Copywriters are smart people (what do you mean, I’m biased?).
They’re so smart, they can listen to your vague directions and turn them into magic – but they do need those directions as a starting point for writing great copy.
Here’s my outline of a brief you can give any copywriter and expect good results.
1. What do you need a copywriter for?
Something made you decide you needed to hire a copywriter. Are you launching a new product? Have you started a podcast? Is your e-commerce website in dire need of a refresh?
A one-liner on what you’re selling is all you need here – the rest will come from a proper chat with the copywriter – but it might help to think of it as a problem you need solved.
Examples of problems you need solved by copy:
- Our website isn’t getting very much traffic and we need help
- People tend to only buy from us once and we’d like to encourage them to buy again
- We’ve just finished our new range of body scrubs and we need to let the world know!
- Not many people know we service hot tubs as well as pools
- We get a gazillion phone calls a day asking for clarification on our services
2. Who is your copy aimed at?
Your audience is the most important, and first, consideration in your brief. You may not have done much rummaging around in your audience’s heads but you do know who they are and a little bit about them.
This will inform everything your copywriter does – the tone, length, register and a million other decisions will be guided by who you identify as the reader of this copy.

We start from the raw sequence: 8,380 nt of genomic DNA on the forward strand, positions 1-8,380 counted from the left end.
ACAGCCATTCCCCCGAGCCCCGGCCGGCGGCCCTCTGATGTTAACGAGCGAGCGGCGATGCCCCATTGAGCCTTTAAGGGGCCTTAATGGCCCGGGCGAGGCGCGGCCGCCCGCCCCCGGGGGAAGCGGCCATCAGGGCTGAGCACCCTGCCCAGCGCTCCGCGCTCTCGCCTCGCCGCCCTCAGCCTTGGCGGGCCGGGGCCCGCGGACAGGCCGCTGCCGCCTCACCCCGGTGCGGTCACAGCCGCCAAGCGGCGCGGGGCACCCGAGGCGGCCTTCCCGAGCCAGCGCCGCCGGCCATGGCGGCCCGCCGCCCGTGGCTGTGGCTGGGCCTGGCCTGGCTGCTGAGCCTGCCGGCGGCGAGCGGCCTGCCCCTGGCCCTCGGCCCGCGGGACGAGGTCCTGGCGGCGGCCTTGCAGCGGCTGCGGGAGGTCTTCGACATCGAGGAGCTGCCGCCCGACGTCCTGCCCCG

Examples of audiences:
- We mainly deal with small plumbing suppliers who prefer to stick with the same wholesaler for a long time. They’re busy people, they usually order the same stock every quarter and they’ve probably done most of their business over the phone, traditionally.
- The cakes we sell are pretty upmarket so you’re looking at people who are buying for an occasion like a wedding or big birthday. We do everything bespoke so we’ll invite them in for a consultation and people really like the extras we do to make it a special experience.
- Lending is a very sensitive area and things can get personal. We always bear in mind that no one really wants to get a loan – they probably don’t have another option. But then there are the people who are getting a loan for an exciting new project, so that’s an important consideration too.
3. What goals do you want your copy to achieve?
No point having copy with no goal in mind! Having a really clear idea of what you want your copy to achieve means your writer knows how to pitch it – and you know what the work is worth to you. That’s very useful for deciding on what your copywriting budget should be.
Some goals for copy:
- Increase enquiries or direct sales
- Promote newsletter signups
- Increase whitepaper downloads
- Drive traffic to social media
- Encourage comments or shares
4. Where will this copy live?